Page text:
Wednesday, August 6

on relevance

One kind has to do with the temporal succession of events, as though the single point of the idea must be viewed in an added dimension as a straight line; in order to tell how a distinguished German author dies in Venice we must get him to Venice, keep him there, and supply a disease for him to die of. He will doubtless see many things, and think many things, on his journey—what things? We need another kind of relevance, having to do with association, symbol, metaphor, as well as with probable and realistic observation; while the distinguished author is in Venice it occurs to him, waking, that his situation is like that discussed in the Phaedrus, and dreaming, that his situation is like that of King Pentheus in The Bacchae of Euripides . . .

When Aschenbach dies, there by the shore, we are told that the weather was autumnal, the beach deserted and not even very clean; suddenly we are given this: "A camera on a tripod stood at the edge of the water, apparently abandoned; its black cloth snapped in the freshening wind." That is all, our attention is given to Tadzio, Aschenbach's death soon follows, the camera is never mentioned again.

Crudely speaking, this camera is unnecessary and no one could possibly have noticed anything missing had the author decided against its inclusion; yet in a musical, compositional sense it exquisitely touches the center of the story and creates a resonance which makes us for a moment aware of the entire inner space of the action, of all things relevant and their relations to one another.

Our sense of this is mostly beyond exposition, as symbolic things have a way of being; but some of its elements may be mentioned. About the camera by the sea there is, first, a poignant desolation, the emptiness of vast spaces, and in its pictorial quality it resembles one of the earliest images in the story, when Aschenbach, standing by the cemetery, looks away down the empty streets: "not a wagon in sight, either on the paved Ungererstrasse, with its gleaming tram-lines stretching off towards Schwabing, nor on the Föhring highway." Both pictures are by Di Chirico. The camera's black cloth reminds us of the gondola, "black as nothing else on earth except a coffin," and the repeated insistence on black in that description; also of the "labor in darkness" which brings forth the work of art. For we perceive that the camera stands to the sea as, throughout this story, the artist has stood to experience, in a morally heroic yet at the same time dubious or ridiculous or even impossible relation of form to all possibility, and that at the summer's end, in the freshening wind, the camera is abandoned. It would be near forgivable, so full of Greek mysteries is this work, if we thought the tripod itself remotely Delphic.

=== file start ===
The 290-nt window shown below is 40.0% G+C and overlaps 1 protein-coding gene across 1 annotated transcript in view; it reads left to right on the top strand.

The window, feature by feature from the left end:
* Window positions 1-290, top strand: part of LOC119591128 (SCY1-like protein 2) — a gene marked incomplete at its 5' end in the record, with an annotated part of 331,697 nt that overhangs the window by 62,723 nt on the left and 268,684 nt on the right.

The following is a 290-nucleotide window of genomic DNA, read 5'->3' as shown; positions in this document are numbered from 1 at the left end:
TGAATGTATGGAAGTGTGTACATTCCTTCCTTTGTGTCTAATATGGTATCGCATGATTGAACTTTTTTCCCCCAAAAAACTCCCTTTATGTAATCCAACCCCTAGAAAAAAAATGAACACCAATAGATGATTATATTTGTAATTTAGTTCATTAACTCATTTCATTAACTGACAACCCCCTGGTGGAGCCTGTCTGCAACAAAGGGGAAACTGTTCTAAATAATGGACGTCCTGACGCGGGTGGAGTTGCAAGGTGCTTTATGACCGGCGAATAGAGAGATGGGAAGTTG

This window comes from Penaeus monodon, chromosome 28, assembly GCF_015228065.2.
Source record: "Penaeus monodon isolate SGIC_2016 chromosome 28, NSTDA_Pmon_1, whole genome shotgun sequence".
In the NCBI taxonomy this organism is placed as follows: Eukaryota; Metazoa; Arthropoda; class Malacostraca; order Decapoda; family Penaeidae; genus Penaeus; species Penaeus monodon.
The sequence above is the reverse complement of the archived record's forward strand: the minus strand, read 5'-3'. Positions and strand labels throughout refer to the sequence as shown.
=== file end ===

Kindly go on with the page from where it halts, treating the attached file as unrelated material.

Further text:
-- Howard Nemerov Poetry and Fiction: Essays (on Thomas Mann's Death in Venice)